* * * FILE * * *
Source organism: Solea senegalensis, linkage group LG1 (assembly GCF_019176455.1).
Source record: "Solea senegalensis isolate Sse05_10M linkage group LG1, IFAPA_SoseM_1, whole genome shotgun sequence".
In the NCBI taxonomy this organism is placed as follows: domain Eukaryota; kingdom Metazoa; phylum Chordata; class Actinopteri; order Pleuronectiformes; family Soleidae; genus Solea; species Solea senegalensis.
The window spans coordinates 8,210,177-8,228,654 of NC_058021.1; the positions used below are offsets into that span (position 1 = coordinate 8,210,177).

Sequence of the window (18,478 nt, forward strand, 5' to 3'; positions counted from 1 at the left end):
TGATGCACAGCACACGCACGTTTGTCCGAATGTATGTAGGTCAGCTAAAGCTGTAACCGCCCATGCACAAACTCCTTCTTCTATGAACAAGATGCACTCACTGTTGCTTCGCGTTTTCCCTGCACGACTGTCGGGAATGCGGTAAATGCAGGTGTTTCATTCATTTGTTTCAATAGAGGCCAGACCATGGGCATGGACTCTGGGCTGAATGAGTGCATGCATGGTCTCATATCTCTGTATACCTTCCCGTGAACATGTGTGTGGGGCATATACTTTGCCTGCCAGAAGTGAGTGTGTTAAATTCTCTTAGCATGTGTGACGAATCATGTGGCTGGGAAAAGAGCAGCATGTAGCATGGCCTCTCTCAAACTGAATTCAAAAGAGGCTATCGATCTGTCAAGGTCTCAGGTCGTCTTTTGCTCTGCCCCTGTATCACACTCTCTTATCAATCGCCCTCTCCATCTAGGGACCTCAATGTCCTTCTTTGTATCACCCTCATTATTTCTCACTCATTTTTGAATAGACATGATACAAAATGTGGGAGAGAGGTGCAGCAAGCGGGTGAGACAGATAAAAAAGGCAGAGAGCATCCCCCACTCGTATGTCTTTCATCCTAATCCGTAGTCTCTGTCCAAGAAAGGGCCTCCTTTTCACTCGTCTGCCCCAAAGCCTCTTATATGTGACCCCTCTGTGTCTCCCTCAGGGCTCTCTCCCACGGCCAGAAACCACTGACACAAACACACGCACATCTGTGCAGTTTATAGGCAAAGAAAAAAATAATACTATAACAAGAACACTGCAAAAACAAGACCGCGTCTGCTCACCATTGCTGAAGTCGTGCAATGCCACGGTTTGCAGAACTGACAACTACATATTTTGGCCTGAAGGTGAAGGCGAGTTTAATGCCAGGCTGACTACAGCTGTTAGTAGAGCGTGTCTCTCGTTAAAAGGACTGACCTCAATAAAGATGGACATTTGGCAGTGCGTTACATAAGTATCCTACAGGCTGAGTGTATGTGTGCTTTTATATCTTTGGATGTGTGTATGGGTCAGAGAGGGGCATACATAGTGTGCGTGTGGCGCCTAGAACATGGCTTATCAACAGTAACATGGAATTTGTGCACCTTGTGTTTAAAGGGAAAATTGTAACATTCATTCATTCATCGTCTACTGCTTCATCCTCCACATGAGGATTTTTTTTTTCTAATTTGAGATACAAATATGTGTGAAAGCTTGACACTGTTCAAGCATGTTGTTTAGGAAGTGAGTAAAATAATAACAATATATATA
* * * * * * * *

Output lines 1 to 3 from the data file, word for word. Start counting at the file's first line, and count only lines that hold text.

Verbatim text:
Source organism: Solea senegalensis, linkage group LG1 (assembly GCF_019176455.1).
Source record: "Solea senegalensis isolate Sse05_10M linkage group LG1, IFAPA_SoseM_1, whole genome shotgun sequence".
In the NCBI taxonomy this organism is placed as follows: domain Eukaryota; kingdom Metazoa; phylum Chordata; class Actinopteri; order Pleuronectiformes; family Soleidae; genus Solea; species Solea senegalensis.